One of the reasons I joined Twitter was to be able to tweet to Russell Brand about how much I appreciated all he has done to increase the amount of truth and compassion in the world. He does it in such a humorous and eloquently entertaining way, too. I used to post occasional updates on a writing site to let my followers know that he still hadn’t tweeted me back. Even though I’d hoped he really might, I enjoyed making his never replying into a running joke. I pretended to be a celebrity stalker convinced that no matter how long it took, he would one day tweet me back and then my life would have been worthwhile. Pure schtick.
Desperate to escape corporate-owned trickle-down media, I watched many episodes of his news program “The Trews” on YouTube. I was sad when I learned there was to be a final episode because he wanted to take some time off from public discourse. He likely needed some solitude to recover from the condemnation and ridicule heaped upon him both by corporate media and members of said media’s appointed and anointed “intelligentsia”, most of whom could never even hope to achieve Brand’s level of logical discourse. Happily, he re-emerged with a new podcast called Under the Skin .
Since I knew it was highly unlikely he would ever tweet me back, ‘I had to be satisfied with writing him an open letter. There were a few people I admired in my naive youth that I’m now horrified to admit I ever admired. Ayn Rand is one such person. Her self-proclaimed intellectualism was irresistible to anyone capable of original thought because most aren’t and that’s a lonely capability to have. She also played on people’s egos–they believed that if they understood her writing, why, they too must be intellectuals! Unlike her books, his books acknowledge our connectedness and mutual dependence upon one another.
Happily, now that a few years have passed since I wrote this letter, I find that I still feel the same way. I say happily because the world seems to be experiencing an increasingly short supply of admirable people. That’s probably because the liars in power keep killing them off. I’m glad that, at least for now, Russell Brand is still alive, despite his telling the truth so often. Here’s the letter I wrote to him:
Dear Mr. Brand,
Whatever the reasons that you decided to use your powerful voice in the service of humanity, I thank you for it. I appreciate the courage and strength of character you displayed even while being publicly persecuted, shamed and ridiculed. Indeed, watching your character being forged in the fire of public opinion served as an example to young people around the globe. How to remain firm in one’s principles in the face of bullying, name-calling, and other such tactics deployed by those possessing power yet lacking intelligence and/or principles is a skill that we all must learn if we are to realize real change.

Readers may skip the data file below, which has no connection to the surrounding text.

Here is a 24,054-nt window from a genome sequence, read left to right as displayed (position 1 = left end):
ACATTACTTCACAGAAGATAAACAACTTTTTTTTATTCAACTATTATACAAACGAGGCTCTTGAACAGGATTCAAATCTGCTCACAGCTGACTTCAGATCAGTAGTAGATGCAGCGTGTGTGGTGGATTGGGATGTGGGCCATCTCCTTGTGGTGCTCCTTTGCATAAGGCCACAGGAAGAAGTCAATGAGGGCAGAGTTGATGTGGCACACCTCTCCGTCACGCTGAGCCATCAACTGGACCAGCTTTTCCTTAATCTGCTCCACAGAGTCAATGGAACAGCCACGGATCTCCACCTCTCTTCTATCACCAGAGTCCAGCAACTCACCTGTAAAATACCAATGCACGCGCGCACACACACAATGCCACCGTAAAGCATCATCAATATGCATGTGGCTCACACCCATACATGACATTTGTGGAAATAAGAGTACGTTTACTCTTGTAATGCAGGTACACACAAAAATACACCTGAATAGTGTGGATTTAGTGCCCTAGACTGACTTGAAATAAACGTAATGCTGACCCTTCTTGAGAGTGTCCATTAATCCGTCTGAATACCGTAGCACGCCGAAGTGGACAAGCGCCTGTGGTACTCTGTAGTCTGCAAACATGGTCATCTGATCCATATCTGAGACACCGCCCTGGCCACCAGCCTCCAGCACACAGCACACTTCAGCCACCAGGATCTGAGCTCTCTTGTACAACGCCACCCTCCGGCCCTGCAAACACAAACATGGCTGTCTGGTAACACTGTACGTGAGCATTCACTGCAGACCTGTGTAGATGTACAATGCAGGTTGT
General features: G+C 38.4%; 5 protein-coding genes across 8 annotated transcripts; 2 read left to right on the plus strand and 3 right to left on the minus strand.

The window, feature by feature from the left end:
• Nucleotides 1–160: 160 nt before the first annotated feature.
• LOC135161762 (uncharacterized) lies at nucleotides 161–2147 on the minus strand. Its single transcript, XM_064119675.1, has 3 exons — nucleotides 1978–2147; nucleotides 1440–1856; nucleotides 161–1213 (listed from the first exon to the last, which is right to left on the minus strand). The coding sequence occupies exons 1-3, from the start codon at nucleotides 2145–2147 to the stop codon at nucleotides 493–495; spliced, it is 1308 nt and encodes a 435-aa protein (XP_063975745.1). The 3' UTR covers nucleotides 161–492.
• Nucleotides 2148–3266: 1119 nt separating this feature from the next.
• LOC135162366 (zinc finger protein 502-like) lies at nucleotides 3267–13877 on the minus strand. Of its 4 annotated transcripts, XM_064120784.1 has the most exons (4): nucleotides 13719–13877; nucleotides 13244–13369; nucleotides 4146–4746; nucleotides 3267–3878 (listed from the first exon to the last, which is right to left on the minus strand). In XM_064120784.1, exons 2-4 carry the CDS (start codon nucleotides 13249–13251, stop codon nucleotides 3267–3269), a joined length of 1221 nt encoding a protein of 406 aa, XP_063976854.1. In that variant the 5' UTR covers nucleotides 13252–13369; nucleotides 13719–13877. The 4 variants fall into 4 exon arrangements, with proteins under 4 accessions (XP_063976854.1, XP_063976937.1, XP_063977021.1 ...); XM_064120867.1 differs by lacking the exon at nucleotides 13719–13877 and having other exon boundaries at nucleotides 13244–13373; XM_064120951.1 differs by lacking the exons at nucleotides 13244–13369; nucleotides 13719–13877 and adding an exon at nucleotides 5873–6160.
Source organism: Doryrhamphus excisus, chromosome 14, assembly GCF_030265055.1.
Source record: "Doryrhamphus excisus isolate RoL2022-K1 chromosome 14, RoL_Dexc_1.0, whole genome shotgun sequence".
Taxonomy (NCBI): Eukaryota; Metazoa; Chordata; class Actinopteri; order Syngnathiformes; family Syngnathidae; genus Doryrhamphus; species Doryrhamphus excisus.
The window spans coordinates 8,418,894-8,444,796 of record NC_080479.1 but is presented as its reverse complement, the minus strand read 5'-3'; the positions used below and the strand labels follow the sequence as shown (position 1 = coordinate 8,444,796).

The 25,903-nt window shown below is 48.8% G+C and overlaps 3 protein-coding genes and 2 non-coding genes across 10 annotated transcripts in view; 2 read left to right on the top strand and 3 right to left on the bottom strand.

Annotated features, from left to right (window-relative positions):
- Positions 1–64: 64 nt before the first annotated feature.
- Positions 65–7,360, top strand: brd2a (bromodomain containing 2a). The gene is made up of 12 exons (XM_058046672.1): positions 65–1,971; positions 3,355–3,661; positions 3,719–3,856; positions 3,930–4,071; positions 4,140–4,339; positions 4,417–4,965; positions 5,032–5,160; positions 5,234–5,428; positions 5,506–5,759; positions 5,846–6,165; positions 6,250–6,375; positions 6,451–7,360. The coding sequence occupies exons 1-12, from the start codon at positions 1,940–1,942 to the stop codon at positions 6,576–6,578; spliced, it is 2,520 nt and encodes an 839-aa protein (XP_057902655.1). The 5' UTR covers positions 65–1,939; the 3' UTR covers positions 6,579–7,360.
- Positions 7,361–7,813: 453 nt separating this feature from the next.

With the advent of planes and weapons of mass destruction , the power and influence of bullies has grown to immense proportions. No longer reserved for an unpopular child getting a beating on an elementary school playground, or high school students not being allowed to sit at the popular table at lunch, bullying has become the foundation upon which our whole society is built. Until very recently, this fact remained unquestioned. People adapted their behavior to avoid becoming targets, which effectively granted bullies the power to continue ruling society.
You had the courage to question, and keep questioning. No senseless yet revered custom was beyond an analysis of its source, a revelation of the reason for its existence. What I am most grateful to you for, though, is for being a public figure that I, and the young people of the world, could admire and emulate. You encouraged people to actively work for positive change and not just continue to accept corruption and injustice as the inevitable and inescapable results of human nature. It is the worst of human nature that these bullies appeal to and spend millions to cultivate. You challenged us to refute their power by cultivating compassion instead
It was an inspiration to watch your character being forged in the fire of public opinion and emerge from it not only intact, but stronger. You stripped the glamour from fame and fortune, and demonstrated that responsibility should come with it. Your actions will continue to have a ripple effect on the youth of the world for quite some time. Sir, I thank you for your years of service, and look forward to your return to the public sphere. In the meantime, enjoy your privacy. You have more than earned it.
Andy Lee Parker